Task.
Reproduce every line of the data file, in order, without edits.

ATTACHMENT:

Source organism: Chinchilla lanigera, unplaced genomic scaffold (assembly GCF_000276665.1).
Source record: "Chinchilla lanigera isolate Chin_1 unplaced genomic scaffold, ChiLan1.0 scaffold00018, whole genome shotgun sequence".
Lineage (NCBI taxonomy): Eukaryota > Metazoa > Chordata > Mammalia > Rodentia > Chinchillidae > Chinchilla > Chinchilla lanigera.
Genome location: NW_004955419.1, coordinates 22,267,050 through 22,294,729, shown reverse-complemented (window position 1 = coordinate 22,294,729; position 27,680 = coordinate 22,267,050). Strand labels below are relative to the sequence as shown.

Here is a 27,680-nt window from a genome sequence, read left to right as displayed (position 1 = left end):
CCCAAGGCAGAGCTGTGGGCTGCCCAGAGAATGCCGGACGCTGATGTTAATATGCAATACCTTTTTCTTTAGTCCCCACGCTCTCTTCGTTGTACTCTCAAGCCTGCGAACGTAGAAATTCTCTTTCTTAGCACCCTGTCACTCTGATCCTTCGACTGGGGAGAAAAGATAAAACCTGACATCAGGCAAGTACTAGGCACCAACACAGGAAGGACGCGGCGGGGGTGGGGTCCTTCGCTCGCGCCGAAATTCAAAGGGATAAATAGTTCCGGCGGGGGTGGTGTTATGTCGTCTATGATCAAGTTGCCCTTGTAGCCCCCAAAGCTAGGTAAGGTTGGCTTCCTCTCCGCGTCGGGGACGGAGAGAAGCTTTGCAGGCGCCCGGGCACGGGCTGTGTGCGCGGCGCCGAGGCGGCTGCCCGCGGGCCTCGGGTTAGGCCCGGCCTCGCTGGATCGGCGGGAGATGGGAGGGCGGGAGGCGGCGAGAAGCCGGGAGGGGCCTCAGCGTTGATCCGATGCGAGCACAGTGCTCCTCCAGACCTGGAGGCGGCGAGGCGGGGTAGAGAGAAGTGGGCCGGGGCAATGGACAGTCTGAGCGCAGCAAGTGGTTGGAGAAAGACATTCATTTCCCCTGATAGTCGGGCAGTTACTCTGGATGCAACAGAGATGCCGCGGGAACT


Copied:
Source organism: Chinchilla lanigera, unplaced genomic scaffold (assembly GCF_000276665.1).
Source record: "Chinchilla lanigera isolate Chin_1 unplaced genomic scaffold, ChiLan1.0 scaffold00018, whole genome shotgun sequence".
Lineage (NCBI taxonomy): Eukaryota > Metazoa > Chordata > Mammalia > Rodentia > Chinchillidae > Chinchilla > Chinchilla lanigera.
Genome location: NW_004955419.1, coordinates 22,267,050 through 22,294,729, shown reverse-complemented (window position 1 = coordinate 22,294,729; position 27,680 = coordinate 22,267,050). Strand labels below are relative to the sequence as shown.

Here is a 27,680-nt window from a genome sequence, read left to right as displayed (position 1 = left end):
CCCAAGGCAGAGCTGTGGGCTGCCCAGAGAATGCCGGACGCTGATGTTAATATGCAATACCTTTTTCTTTAGTCCCCACGCTCTCTTCGTTGTACTCTCAAGCCTGCGAACGTAGAAATTCTCTTTCTTAGCACCCTGTCACTCTGATCCTTCGACTGGGGAGAAAAGATAAAACCTGACATCAGGCAAGTACTAGGCACCAACACAGGAAGGACGCGGCGGGGGTGGGGTCCTTCGCTCGCGCCGAAATTCAAAGGGATAAATAGTTCCGGCGGGGGTGGTGTTATGTCGTCTATGATCAAGTTGCCCTTGTAGCCCCCAAAGCTAGGTAAGGTTGGCTTCCTCTCCGCGTCGGGGACGGAGAGAAGCTTTGCAGGCGCCCGGGCACGGGCTGTGTGCGCGGCGCCGAGGCGGCTGCCCGCGGGCCTCGGGTTAGGCCCGGCCTCGCTGGATCGGCGGGAGATGGGAGGGCGGGAGGCGGCGAGAAGCCGGGAGGGGCCTCAGCGTTGATCCGATGCGAGCACAGTGCTCCTCCAGACCTGGAGGCGGCGAGGCGGGGTAGAGAGAAGTGGGCCGGGGCAATGGACAGTCTGAGCGCAGCAAGTGGTTGGAGAAAGACATTCATTTCCCCTGATAGTCGGGCAGTTACTCTGGATGCAACAGAGATGCCGCGGGAACT